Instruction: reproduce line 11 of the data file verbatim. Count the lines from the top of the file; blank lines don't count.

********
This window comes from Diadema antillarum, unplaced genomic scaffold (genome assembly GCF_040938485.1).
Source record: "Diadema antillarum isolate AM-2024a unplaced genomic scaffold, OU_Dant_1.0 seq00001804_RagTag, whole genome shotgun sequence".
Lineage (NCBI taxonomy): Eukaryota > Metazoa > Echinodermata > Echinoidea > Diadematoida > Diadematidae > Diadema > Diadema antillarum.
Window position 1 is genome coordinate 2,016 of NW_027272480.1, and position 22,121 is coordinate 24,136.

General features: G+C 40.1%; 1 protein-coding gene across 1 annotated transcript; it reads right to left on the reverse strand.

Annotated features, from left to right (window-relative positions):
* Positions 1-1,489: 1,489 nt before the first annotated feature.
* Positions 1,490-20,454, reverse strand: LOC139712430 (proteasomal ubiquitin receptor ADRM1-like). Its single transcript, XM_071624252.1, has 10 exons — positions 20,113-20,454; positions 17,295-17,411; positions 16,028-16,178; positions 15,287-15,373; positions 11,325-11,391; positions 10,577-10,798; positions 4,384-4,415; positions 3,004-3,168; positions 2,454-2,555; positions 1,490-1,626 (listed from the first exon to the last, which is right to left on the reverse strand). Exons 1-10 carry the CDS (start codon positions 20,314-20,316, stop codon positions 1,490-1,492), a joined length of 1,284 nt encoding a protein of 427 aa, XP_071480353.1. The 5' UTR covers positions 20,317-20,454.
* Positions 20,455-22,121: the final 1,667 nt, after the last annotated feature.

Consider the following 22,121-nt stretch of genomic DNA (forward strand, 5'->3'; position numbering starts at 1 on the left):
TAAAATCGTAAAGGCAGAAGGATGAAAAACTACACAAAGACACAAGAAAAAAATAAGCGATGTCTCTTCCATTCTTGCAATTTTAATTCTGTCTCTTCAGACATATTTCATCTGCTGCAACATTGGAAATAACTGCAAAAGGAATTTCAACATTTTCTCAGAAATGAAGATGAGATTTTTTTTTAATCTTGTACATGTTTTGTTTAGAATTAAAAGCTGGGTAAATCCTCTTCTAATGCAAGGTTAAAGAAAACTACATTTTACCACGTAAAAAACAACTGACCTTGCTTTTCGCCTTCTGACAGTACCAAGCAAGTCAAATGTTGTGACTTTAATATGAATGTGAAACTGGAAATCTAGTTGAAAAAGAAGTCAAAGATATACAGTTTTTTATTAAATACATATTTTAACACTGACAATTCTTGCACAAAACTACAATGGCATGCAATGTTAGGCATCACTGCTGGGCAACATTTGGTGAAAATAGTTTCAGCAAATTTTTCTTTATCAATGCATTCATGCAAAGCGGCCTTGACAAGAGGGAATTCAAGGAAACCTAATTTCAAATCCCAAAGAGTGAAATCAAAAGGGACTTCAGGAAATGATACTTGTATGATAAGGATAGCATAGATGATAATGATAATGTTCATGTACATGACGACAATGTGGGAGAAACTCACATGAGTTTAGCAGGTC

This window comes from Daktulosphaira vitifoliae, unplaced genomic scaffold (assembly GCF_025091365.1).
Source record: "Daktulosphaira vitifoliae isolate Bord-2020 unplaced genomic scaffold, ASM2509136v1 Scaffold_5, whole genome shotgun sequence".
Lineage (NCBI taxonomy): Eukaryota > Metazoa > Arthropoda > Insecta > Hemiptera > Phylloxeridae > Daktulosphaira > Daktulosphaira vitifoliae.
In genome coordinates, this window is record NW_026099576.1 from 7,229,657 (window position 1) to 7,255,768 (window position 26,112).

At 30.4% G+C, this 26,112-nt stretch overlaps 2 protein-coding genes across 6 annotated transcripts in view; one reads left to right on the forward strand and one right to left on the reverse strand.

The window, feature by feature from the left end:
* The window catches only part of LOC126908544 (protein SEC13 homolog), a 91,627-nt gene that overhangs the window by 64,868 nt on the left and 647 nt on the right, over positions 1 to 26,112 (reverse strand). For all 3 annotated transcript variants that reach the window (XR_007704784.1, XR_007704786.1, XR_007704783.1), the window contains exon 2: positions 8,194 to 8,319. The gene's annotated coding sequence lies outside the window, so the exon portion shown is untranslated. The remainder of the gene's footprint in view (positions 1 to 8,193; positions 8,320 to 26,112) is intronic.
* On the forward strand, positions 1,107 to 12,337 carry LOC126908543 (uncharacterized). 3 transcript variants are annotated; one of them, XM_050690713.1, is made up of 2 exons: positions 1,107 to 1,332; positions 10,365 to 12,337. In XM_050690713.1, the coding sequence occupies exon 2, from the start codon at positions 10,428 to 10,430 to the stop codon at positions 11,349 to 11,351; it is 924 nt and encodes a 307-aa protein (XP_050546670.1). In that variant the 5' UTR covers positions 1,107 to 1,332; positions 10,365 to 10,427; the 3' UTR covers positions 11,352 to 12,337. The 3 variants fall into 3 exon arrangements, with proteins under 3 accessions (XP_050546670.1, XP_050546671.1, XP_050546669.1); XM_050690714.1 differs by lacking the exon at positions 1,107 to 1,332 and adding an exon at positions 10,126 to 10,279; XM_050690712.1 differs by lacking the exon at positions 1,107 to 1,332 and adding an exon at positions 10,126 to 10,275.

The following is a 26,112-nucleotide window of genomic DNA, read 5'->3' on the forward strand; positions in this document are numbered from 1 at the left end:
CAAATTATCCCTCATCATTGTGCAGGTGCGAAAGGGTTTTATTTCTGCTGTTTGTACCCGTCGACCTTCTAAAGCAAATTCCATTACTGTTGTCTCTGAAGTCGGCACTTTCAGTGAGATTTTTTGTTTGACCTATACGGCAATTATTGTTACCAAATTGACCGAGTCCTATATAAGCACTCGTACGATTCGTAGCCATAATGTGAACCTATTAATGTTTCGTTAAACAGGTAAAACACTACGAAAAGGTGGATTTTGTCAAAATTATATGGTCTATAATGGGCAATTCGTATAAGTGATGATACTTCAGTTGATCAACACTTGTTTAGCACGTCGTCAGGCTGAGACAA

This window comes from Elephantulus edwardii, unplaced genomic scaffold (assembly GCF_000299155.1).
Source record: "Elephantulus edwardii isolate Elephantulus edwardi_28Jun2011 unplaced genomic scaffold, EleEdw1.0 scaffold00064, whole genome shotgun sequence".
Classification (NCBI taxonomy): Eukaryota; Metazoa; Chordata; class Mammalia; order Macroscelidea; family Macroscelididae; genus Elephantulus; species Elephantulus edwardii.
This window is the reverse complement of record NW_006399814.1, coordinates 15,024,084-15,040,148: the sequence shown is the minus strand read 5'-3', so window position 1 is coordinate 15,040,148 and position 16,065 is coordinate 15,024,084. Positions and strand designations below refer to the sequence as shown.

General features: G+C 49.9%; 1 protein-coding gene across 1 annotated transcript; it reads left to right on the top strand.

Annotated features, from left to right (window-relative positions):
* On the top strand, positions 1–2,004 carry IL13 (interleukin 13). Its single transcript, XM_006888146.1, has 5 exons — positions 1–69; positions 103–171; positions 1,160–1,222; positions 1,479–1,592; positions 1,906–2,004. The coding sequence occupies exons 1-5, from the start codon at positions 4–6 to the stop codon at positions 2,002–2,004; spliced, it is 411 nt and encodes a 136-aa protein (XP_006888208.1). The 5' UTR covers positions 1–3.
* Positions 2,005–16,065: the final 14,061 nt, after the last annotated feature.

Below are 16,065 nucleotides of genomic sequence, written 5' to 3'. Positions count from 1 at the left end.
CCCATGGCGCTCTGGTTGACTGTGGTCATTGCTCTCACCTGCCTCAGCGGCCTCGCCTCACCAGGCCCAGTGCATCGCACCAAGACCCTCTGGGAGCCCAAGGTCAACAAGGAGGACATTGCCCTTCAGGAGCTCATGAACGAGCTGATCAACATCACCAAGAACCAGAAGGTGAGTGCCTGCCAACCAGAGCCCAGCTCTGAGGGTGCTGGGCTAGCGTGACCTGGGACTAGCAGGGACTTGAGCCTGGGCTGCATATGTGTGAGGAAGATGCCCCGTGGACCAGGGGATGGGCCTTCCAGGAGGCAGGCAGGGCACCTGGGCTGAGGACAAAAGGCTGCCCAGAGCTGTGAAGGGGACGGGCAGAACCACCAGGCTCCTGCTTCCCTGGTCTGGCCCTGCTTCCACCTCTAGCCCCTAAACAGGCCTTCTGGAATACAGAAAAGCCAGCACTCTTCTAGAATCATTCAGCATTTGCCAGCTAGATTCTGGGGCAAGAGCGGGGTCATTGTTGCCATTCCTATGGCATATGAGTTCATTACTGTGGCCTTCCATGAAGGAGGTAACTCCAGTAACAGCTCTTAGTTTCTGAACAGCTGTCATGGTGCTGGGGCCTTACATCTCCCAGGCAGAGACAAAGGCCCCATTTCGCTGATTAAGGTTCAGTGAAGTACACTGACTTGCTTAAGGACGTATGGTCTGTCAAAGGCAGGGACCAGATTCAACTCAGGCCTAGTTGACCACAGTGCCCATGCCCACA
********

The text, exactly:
TAAAATCGTAAAGGCAGAAGGATGAAAAACTACACAAAGACACAAGAAAAAAATAAGCGATGTCTCTTCCATTCTTGCAATTTTAATTCTGTCTCTTCAGACATATTTCATCTGCTGCAACATTGGAAATAACTGCAAAAGGAATTTCAACATTTTCTCAGAAATGAAGATGAGATTTTTTTTTAATCTTGTACATGTTTTGTTTAGAATTAAAAGCTGGGTAAATCCTCTTCTAATGCAAGGTTAAAGAAAACTACATTTTACCACGTAAAAAACAACTGACCTTGCTTTTCGCCTTCTGACAGTACCAAGCAAGTCAAATGTTGTGACTTTAATATGAATGTGAAACTGGAAATCTAGTTGAAAAAGAAGTCAAAGATATACAGTTTTTTATTAAATACATATTTTAACACTGACAATTCTTGCACAAAACTACAATGGCATGCAATGTTAGGCATCACTGCTGGGCAACATTTGGTGAAAATAGTTTCAGCAAATTTTTCTTTATCAATGCATTCATGCAAAGCGGCCTTGACAAGAGGGAATTCAAGGAAACCTAATTTCAAATCCCAAAGAGTGAAATCAAAAGGGACTTCAGGAAATGATACTTGTATGATAAGGATAGCATAGATGATAATGATAATGTTCATGTACATGACGACAATGTGGGAGAAACTCACATGAGTTTAGCAGGTC